Eric's Autos: 2021 Fiat 500X
The reason for that being that their engines not turbocharged, while the Fiat's engine is.
The downside of that being that the Fiat costs more, because the turbo and related components add to the cost of building the car. It also costs more to feed this car, because the Fiat's turbocharged engine needs premium gas to make its maximum power.
The Fiat has another upside, too, at least versus the Honda. Which is that the 500X comes standard with a conventional automatic transmission -- with gears that shift -- versus the CVT automatic -- with no gears, just ranges -- that is the only available transmission in the HR-V.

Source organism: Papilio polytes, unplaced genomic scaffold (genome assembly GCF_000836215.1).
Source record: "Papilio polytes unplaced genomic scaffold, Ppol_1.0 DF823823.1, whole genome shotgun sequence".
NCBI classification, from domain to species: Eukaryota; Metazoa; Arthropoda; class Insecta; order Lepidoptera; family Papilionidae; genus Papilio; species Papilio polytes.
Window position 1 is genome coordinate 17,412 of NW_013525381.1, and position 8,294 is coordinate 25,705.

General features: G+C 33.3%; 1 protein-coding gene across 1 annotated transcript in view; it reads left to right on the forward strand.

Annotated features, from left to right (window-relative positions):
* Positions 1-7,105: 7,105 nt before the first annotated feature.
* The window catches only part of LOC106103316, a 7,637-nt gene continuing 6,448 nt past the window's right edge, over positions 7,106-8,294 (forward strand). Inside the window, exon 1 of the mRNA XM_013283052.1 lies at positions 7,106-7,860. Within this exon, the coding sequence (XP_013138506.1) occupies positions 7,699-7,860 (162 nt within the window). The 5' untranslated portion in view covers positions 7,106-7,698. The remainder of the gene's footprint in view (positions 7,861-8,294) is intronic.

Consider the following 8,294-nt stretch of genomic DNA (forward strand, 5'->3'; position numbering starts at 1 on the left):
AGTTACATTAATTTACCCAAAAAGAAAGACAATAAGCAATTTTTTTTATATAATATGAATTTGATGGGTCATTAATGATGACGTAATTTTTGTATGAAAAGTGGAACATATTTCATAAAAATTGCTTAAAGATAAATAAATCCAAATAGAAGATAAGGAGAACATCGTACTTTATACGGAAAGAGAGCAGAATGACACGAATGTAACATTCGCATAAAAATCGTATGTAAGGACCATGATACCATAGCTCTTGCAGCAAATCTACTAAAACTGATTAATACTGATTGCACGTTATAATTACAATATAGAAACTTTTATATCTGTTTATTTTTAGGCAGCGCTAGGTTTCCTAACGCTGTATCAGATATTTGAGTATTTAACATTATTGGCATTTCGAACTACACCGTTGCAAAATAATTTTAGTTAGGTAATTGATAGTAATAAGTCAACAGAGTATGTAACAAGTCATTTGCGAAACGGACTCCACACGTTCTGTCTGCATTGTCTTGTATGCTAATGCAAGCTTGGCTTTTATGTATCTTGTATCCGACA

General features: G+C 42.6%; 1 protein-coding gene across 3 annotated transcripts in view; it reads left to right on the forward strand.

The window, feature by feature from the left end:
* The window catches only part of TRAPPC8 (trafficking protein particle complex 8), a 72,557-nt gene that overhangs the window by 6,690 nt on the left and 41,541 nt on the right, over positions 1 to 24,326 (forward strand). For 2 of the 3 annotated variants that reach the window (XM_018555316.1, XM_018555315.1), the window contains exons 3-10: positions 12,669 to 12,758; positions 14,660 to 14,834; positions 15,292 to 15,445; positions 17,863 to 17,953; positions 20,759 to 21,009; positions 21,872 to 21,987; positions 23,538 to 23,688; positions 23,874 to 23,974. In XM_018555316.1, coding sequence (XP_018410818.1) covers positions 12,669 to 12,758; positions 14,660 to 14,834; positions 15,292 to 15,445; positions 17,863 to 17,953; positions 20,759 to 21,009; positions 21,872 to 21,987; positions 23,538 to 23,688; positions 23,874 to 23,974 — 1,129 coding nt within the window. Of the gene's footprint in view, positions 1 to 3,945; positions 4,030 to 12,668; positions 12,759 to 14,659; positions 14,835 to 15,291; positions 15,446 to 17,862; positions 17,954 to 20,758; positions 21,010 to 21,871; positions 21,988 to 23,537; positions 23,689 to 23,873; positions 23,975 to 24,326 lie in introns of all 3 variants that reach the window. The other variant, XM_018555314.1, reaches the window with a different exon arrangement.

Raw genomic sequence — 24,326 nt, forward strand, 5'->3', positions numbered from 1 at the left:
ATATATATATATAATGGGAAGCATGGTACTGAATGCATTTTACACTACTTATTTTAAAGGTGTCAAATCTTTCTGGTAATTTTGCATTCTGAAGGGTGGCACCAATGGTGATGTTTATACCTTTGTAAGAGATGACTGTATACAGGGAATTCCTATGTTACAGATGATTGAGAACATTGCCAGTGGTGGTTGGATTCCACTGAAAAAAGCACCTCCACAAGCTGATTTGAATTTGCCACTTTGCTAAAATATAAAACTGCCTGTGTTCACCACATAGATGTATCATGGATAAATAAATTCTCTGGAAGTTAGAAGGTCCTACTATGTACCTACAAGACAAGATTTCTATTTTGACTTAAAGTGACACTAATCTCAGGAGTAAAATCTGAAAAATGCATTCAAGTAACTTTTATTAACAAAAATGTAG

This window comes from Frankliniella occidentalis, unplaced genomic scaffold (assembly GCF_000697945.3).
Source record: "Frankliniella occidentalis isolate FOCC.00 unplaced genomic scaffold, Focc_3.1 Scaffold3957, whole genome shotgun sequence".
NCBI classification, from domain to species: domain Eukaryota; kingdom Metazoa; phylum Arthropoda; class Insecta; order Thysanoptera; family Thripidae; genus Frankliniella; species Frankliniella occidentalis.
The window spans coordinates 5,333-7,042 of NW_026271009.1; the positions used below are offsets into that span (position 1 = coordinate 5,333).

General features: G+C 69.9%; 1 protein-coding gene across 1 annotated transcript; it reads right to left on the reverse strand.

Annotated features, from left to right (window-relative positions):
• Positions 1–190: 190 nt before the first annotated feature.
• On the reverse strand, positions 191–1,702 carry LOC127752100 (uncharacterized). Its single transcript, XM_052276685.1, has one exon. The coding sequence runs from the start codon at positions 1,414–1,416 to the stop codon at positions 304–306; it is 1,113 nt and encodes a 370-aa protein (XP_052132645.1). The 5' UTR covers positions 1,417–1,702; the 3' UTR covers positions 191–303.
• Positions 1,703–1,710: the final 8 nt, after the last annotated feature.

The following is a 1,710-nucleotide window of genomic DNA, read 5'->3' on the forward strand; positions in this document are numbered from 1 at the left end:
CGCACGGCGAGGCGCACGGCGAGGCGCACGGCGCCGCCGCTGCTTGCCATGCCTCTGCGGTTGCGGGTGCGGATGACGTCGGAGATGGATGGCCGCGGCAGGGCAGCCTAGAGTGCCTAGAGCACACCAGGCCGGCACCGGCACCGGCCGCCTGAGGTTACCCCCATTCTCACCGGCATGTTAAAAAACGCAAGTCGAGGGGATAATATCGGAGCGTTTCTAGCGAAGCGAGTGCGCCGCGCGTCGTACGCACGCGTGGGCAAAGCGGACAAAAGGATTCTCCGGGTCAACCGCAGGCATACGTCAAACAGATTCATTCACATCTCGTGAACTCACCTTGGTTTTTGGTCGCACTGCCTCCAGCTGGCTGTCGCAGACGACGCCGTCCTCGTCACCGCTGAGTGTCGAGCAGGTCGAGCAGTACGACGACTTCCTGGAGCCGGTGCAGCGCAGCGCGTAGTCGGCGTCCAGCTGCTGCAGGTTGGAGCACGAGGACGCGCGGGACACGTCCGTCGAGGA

The Fiat's transmission has nine gears, too -- the most gears you'll find behind such a little engine. The multiple overdrive gears are a big part of what enables the 500X to more or less match the mileage of lower-powered rivals such as the HR-V and CX3.
Additionally, the Fiat's all-wheel drive system can be disengaged and let you operate in front-wheel drive, which reduces driveline drag on the engine as well as wear-and-tear on the all-wheel drive system itself versus systems that are always on (i.e., "full-time" all-wheel drive, as most of them are).
On the Road
This little thing fits almost anywhere a motorcycle fits - and it can go places few motorcycles can, unless they're off-road dirt bikes.
And not just because it comes standard with all-wheel drive.
This Fiat has the most ground clearance (7.9 inches) of the bunch, without which all-wheel drive doesn't make much difference off-road. Or in the snow.
At the Curb